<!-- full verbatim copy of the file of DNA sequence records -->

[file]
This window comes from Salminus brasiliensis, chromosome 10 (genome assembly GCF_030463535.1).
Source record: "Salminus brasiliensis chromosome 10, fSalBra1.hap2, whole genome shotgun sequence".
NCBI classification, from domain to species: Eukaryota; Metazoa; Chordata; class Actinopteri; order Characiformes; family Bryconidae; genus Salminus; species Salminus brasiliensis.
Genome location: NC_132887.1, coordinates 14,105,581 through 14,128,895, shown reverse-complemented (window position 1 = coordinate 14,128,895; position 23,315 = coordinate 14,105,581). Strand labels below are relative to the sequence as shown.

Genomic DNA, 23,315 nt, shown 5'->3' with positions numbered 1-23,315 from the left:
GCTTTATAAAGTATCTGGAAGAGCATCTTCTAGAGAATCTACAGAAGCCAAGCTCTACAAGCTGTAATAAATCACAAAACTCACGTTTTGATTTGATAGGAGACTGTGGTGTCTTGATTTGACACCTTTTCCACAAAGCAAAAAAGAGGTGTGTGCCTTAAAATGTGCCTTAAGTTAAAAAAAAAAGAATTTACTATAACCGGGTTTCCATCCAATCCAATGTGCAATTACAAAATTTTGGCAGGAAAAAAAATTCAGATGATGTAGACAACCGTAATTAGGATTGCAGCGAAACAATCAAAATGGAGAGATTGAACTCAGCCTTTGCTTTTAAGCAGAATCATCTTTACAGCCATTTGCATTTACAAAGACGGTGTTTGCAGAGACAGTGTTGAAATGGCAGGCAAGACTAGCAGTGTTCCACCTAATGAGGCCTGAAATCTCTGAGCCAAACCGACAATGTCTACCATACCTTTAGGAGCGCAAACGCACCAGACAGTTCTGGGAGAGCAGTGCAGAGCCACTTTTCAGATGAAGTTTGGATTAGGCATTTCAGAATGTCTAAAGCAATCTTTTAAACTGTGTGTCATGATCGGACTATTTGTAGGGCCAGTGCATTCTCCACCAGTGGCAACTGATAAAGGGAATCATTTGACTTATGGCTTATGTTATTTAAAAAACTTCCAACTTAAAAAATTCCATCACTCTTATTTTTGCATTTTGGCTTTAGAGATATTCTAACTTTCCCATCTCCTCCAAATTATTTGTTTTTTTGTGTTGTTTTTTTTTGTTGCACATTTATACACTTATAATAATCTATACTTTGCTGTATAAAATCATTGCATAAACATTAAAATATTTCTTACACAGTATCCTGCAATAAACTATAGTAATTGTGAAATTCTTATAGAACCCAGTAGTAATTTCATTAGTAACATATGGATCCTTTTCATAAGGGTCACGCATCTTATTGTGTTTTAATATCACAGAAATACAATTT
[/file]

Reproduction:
This window comes from Salminus brasiliensis, chromosome 10 (genome assembly GCF_030463535.1).
Source record: "Salminus brasiliensis chromosome 10, fSalBra1.hap2, whole genome shotgun sequence".
NCBI classification, from domain to species: Eukaryota; Metazoa; Chordata; class Actinopteri; order Characiformes; family Bryconidae; genus Salminus; species Salminus brasiliensis.
Genome location: NC_132887.1, coordinates 14,105,581 through 14,128,895, shown reverse-complemented (window position 1 = coordinate 14,128,895; position 23,315 = coordinate 14,105,581). Strand labels below are relative to the sequence as shown.

Genomic DNA, 23,315 nt, shown 5'->3' with positions numbered 1-23,315 from the left:
GCTTTATAAAGTATCTGGAAGAGCATCTTCTAGAGAATCTACAGAAGCCAAGCTCTACAAGCTGTAATAAATCACAAAACTCACGTTTTGATTTGATAGGAGACTGTGGTGTCTTGATTTGACACCTTTTCCACAAAGCAAAAAAGAGGTGTGTGCCTTAAAATGTGCCTTAAGTTAAAAAAAAAAGAATTTACTATAACCGGGTTTCCATCCAATCCAATGTGCAATTACAAAATTTTGGCAGGAAAAAAAATTCAGATGATGTAGACAACCGTAATTAGGATTGCAGCGAAACAATCAAAATGGAGAGATTGAACTCAGCCTTTGCTTTTAAGCAGAATCATCTTTACAGCCATTTGCATTTACAAAGACGGTGTTTGCAGAGACAGTGTTGAAATGGCAGGCAAGACTAGCAGTGTTCCACCTAATGAGGCCTGAAATCTCTGAGCCAAACCGACAATGTCTACCATACCTTTAGGAGCGCAAACGCACCAGACAGTTCTGGGAGAGCAGTGCAGAGCCACTTTTCAGATGAAGTTTGGATTAGGCATTTCAGAATGTCTAAAGCAATCTTTTAAACTGTGTGTCATGATCGGACTATTTGTAGGGCCAGTGCATTCTCCACCAGTGGCAACTGATAAAGGGAATCATTTGACTTATGGCTTATGTTATTTAAAAAACTTCCAACTTAAAAAATTCCATCACTCTTATTTTTGCATTTTGGCTTTAGAGATATTCTAACTTTCCCATCTCCTCCAAATTATTTGTTTTTTTGTGTTGTTTTTTTTTGTTGCACATTTATACACTTATAATAATCTATACTTTGCTGTATAAAATCATTGCATAAACATTAAAATATTTCTTACACAGTATCCTGCAATAAACTATAGTAATTGTGAAATTCTTATAGAACCCAGTAGTAATTTCATTAGTAACATATGGATCCTTTTCATAAGGGTCACGCATCTTATTGTGTTTTAATATCACAGAAATACAATTT